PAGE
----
Monday, July 12, 2010

The Party and the Arty: Normalizing Nudity

Alright, a radical shift away from Vietnam/America politics, to a discussion of mid-century to contemporary Chinese culture and art. These chapters from The Party and the Arty will appear out of order. Kraus spends this chapter writing about the uses of, and the controversies over nude art in China in the latter half of the 20th century. Most of the analysis is of the time just after the Cultural Revolution (late ‘70s) and the early 1990s. A crucial point seems to be 1989, the year of the Beijing Massacre—but also a focal year for art exhibitions including the nude figure (usually female).

The main point of the chapter is to suggest that there was a trajectory in the purpose of nude art—from (ostensibly) criticism of the work as obscene, to an only nominally contested and mostly accepted art. This occurs not as a smooth progression, but in fits and starts, with quite a lot of backtracking.

This chapter provides an interesting contrast with some of the same issues occurring in America at the same time. Though I’m sure that whole books have been written about nudity in American art over time, and response to it—I would not be terribly inclined to read them. What might be nice is a slim chapter like this one, with which to compare it.

China’s nude art seems to have reproduced power structures within gender and ethnicity in almost exactly the same way as the west has for hundreds of years. That is to say that even amid communist-inspired gender equality, the model in nude art is female, passive, and maligned . . . and the artist is male. Furthermore, the model is often either an ethnic minority (non-Han Chinese) or a western woman. Here there are elements of exoticism, power relations between the Han and ethnic minorities, and the sense that Han women would be violated somehow by being the subjects of nude art.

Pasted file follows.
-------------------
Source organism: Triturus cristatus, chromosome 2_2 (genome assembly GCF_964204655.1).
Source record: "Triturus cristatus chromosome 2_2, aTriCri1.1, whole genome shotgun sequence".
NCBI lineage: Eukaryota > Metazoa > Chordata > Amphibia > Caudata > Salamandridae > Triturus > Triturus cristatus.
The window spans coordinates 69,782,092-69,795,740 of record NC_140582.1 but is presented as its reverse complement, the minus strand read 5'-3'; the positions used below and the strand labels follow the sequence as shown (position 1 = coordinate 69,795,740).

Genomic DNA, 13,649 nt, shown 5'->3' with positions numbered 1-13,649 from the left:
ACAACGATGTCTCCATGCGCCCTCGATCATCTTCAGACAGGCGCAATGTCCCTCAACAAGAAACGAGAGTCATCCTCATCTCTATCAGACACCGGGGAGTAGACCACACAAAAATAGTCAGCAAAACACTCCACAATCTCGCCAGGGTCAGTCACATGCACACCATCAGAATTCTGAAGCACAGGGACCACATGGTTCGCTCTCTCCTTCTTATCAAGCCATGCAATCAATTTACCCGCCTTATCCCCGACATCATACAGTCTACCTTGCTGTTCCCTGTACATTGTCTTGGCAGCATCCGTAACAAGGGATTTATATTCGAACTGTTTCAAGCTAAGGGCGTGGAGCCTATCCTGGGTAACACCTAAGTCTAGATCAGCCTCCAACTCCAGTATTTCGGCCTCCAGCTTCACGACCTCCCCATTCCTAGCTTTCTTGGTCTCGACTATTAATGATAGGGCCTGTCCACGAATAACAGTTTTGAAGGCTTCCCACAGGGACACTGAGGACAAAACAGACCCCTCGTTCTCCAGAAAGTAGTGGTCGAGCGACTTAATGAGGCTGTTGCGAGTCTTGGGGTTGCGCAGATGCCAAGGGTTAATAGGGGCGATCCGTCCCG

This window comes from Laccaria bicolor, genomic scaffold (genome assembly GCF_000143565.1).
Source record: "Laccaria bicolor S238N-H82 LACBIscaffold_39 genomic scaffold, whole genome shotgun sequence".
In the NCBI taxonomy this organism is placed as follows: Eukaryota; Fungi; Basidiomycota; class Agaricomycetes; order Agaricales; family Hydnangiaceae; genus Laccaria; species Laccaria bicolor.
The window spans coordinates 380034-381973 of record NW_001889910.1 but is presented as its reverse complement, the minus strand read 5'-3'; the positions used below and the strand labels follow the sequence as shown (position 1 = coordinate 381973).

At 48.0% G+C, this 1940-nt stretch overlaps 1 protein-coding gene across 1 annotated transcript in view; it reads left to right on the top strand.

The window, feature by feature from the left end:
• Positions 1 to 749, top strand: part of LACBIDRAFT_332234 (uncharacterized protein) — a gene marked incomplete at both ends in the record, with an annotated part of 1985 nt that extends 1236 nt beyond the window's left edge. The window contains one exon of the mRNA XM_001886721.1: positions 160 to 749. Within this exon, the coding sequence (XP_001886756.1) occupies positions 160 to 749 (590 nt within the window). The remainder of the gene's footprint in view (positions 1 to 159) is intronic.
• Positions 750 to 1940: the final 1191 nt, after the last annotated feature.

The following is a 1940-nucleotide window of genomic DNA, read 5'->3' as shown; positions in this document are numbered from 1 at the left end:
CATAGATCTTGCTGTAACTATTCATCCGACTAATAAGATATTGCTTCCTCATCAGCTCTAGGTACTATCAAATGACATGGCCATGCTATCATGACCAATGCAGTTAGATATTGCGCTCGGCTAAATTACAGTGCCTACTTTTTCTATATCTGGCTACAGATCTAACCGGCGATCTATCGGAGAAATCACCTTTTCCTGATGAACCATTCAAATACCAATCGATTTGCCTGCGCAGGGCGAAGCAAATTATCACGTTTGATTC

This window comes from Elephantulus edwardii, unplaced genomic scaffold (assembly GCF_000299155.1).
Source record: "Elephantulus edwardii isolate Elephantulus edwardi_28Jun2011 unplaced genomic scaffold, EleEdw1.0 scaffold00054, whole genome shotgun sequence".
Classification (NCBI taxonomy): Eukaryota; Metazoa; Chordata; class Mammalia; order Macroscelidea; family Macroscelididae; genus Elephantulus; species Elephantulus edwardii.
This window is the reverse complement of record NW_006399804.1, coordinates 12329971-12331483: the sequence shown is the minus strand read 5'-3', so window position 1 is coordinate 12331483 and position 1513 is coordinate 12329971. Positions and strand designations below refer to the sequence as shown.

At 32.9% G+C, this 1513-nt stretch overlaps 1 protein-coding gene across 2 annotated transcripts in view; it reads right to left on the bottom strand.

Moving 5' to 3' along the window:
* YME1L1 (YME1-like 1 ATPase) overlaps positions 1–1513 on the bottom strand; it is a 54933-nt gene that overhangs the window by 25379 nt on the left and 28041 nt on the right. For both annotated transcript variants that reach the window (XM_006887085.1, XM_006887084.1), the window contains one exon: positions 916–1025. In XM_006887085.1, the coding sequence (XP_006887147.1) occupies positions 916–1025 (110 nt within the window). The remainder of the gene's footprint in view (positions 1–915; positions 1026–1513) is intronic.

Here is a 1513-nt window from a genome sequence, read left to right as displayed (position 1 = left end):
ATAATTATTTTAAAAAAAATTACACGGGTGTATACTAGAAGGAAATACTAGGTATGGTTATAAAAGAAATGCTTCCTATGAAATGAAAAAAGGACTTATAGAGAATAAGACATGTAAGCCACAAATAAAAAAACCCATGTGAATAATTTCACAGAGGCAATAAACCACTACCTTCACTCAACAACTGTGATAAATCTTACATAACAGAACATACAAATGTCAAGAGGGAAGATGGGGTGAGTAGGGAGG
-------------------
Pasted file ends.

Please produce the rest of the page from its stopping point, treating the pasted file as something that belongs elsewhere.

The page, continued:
The politics of the displays of nude art seem remarkably similar to American controversies. Some of the comparable events I thought of were these . . . there was the famous statement of Justice Potter Stewart about obscenity: “I know it when I see it.” This appears to have been the Chinese model for decades. Local officials, the public, and artists themselves seem to have applied inconsistent standards based on general consensus at the moment—or even personal judgments. Similarly, I’m reminded of the controversy over public funding of “Piss Christ” (you remember that). Some of the natural comparisons that I made between China’s understanding of obscenity versus artistic nudes, and America’s political relationship with art and obscenity segued nicely into the next chapter about censorship.

Tuesday, July 06, 2010

Vietnam Wars and Nixon

I don’t really know where to begin talking about the Nixon administration’s war in Vietnam (and Laos and Cambodia). Let me just say simply that it was primarily about deception. If Johnson purposefully ignored what people were telling him, in favor of ‘loyalty,’ Nixon worked even harder to fabricate a story, and surrounded himself with people who were willing participants in deception. This is not news, of course. Interestingly, I think most people in the US associate Nixon with the Watergate burglary, and perhaps with illegal wiretapping . . . but it’s seldom mentioned in popular conversation that Nixon was behind the secret and illegal bombing of Cambodia. The US involvement in Cambodia during the Vietnam War created and exacerbated the problems which led to the nightmarish rise of the Khmer Rouge.

As with Johnson, this book doesn’t really investigate Nixon’s motives (or the motives of the people he surrounded himself with)—that is the stuff of biographies. But I find it difficult to reconcile the multiple pictures of Nixon. With Johnson, I don’t see such a huge personality discrepancy based on his actions—but I find Nixon troublingly complex. Young’s book characterizes Nixon’s outreach to China in the early 70s as a strategic move to ensure that China would put the right kind of pressure on Vietnam. To some extent, this strategy worked—but ultimately didn’t fulfill US goals. On the other hand, having read China-centric works about this first meeting between the US and the PRC, I’m not willing to believe that his visit was only strategic with regard to Vietnam, Laos and Cambodia.